Why You Should Foster a Mindful Dance Practice

What does it mean to foster a mindful dance practice?

Fostering a mindful dance practice blog post by Abigail Keyes

Mindfulness Is Good For You

Being mindful, according to experts in the field, is the act of noticing your feelings, environment, and physical sensations without judgement. It is the opposite of what we might call “checking out” or being on “auto-pilot.” Being mindful means ignoring our Ego and our “Monkey Mind.” And even though it has roots in Buddhist meditation and philosophy, it can be quite secular.

Some of the most powerful business leaders are investing millions of dollars on mindfulness workshops and retreats for their employees. Marc Benioff of the San Francisco-based company Salesforce famously consulted with Vietnamese Zen monks to improve employee well-being, and Google’s “Search Inside Yourself” program has a 6-month long wait list.

A number of scientific studies have shown that people who practice mindfulness meditation are less likely to have a wide range of illnesses, from heart disease to depression. Those who exhibit trait mindfulness—that is, those who make mindfulness an inherent habit rather than just a deliberate practice—are even healthier.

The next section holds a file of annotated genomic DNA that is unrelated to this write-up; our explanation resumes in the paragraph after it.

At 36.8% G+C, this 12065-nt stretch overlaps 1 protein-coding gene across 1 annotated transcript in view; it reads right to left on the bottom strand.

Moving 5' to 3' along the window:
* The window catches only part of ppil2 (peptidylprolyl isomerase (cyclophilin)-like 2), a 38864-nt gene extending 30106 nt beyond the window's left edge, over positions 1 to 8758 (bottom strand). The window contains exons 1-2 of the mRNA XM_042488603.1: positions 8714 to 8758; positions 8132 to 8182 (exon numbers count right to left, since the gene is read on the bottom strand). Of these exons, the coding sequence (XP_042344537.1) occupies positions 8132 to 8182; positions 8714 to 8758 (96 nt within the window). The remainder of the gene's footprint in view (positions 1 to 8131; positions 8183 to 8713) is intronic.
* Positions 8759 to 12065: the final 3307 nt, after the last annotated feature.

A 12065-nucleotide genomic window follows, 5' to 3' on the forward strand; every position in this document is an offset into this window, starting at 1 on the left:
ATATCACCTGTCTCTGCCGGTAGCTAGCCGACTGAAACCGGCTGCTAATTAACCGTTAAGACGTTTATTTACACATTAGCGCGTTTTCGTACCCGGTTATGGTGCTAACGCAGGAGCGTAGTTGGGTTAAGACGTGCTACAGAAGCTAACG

Mindfulness also has a profound positive impact on our interpersonal relations, allowing us to observe our emotions and the emotions of others before reacting. It can even reduce implicit age and race bias. Whoa.

Dancers Are Already Mindful…

Dancers by nature practice a kind of mindfulness when we go to class. When we integrate new movements into our bodies, we must be aware of the present, listening to our bodies, observing our instructor… hopefully without judgement.

When a class is just challenging enough, we are forced to be present if we want to physicalize what is expected of us. Maybe it means remembering a full combination or doing a difficult technical element. We can’t mentally check-out if we are to integrate these movements into our bodies.